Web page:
Welll … sorta. As far as God is concerned, it never happened (Isaiah 43:25). I doubt the Court is going to erase it, though.

Xiao, you’re on the right track. The Bible says when someone accepts Jesus, they are a new person. The “old” Dubya is dead, basically. Dub’s DUI happened when he was still a sinner, so it’s not considered as important as it would be if his DUI happened, say, last month. Yeah, it’s still a bad thing, don’t get me wrong. But Christians tend to overlook what people did before they got saved because in our minds that period was “BC.” Meeting Jesus changes everything; after that it’s a new ball of wax.

FWIW, I don’t think Kerry’s throwing the medals could even be considered a sin. They were his, weren’t they? He was free to do what he wanted to with them AFAIC.

To stretch the point to the point of absurdity, one could argue that if Charles Manson were “born again” he should be freed because he’s not the same person that hacked up Sharon Tate and others. Divine forgiveness can be obtained, but you’re still subject to accept civil and criminal responsibility for what you did regardless of your religious state of grace. One could also argue that if Mr. Kerry receives the Sacrament of Reconciliation, then he should be immune from criticism as well.

The point the I was inexpertly trying to get to is that if I discuss GWB to the Christians that I am around, I can not use anything prior to 85 indicating that he was reckless, had bad judgement,…He is not the same person, even though as an adult, he did these things.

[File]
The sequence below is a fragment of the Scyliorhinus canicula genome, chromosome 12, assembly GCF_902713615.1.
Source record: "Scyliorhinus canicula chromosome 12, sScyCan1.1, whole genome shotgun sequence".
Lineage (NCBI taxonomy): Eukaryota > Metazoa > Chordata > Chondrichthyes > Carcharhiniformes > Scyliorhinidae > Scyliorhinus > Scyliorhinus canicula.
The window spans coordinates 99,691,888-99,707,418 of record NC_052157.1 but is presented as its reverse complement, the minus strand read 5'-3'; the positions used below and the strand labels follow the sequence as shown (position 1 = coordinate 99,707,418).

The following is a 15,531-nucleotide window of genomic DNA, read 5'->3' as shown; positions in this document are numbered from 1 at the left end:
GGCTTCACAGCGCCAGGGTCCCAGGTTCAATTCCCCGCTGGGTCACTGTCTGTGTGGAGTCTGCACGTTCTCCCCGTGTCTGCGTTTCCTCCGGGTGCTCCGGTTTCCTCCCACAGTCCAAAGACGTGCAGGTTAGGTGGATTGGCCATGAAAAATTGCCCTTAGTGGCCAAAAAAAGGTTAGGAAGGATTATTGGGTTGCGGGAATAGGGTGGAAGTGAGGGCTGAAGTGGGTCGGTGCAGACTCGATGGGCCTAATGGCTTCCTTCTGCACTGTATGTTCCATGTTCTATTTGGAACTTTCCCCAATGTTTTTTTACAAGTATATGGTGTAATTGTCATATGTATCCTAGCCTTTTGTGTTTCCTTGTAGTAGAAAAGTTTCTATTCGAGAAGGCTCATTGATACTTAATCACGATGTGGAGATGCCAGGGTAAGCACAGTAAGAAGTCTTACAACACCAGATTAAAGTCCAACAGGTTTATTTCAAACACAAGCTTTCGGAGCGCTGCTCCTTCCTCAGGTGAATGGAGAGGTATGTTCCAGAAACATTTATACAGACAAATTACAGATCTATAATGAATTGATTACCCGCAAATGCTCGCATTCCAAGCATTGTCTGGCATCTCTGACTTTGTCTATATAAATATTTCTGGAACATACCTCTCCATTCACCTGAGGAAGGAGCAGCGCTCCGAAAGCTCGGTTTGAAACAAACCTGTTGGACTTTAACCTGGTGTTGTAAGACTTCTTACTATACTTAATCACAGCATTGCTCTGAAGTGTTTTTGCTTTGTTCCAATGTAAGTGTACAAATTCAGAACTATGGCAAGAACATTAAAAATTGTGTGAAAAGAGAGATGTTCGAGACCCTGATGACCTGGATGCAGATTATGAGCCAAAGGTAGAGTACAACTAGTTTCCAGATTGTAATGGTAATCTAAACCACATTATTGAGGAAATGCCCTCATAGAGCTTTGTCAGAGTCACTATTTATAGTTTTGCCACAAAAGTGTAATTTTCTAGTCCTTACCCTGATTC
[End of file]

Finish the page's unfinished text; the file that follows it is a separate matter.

I think the Charlie Manson analogy is fitting. George could through his actions could have killed a few people. He’s a better singer than GWB, too.

IIRC, Tex Watson, who did actually participate in the Tate murders, has become a Christian. And there was even some suggestion that a woman whose name I cannot recall - was it Tucker? - who had been sentenced to death but become a Christian behind bars should not have been executed for that reason. I think I remember that Bush even signed the death warrant.

Well, it was twenty years ago and a misdemeanor - maybe they are basing their arguments on that, and using the Bush conversion as an example of how he has changed. He has quit drinking as well. And are misdemeanors automatically expunged from one’s legal record after some period of time, or am I mistaken?

Anyway, I don’t agree with your colleagues that it is out of the question to criticize anything someone did before they became Christian. Nor that Kerry dumping his medals was necessarily a sin.

And I believe true repentence necessarily involves making an effort to cease benefitting from or repeating a sin. Thus Bush stopped drinking and Kerry has made some statements to the effect that he has had second thoughts about his medal-throwing.

So repentence means making amends, if possible. Sort of like how I would like to apologize to Olentzero for some nasty cracks upon his resigning from the SDMB, but I can’t because he ain’t around to hear it. So I have to wallow in my guilt.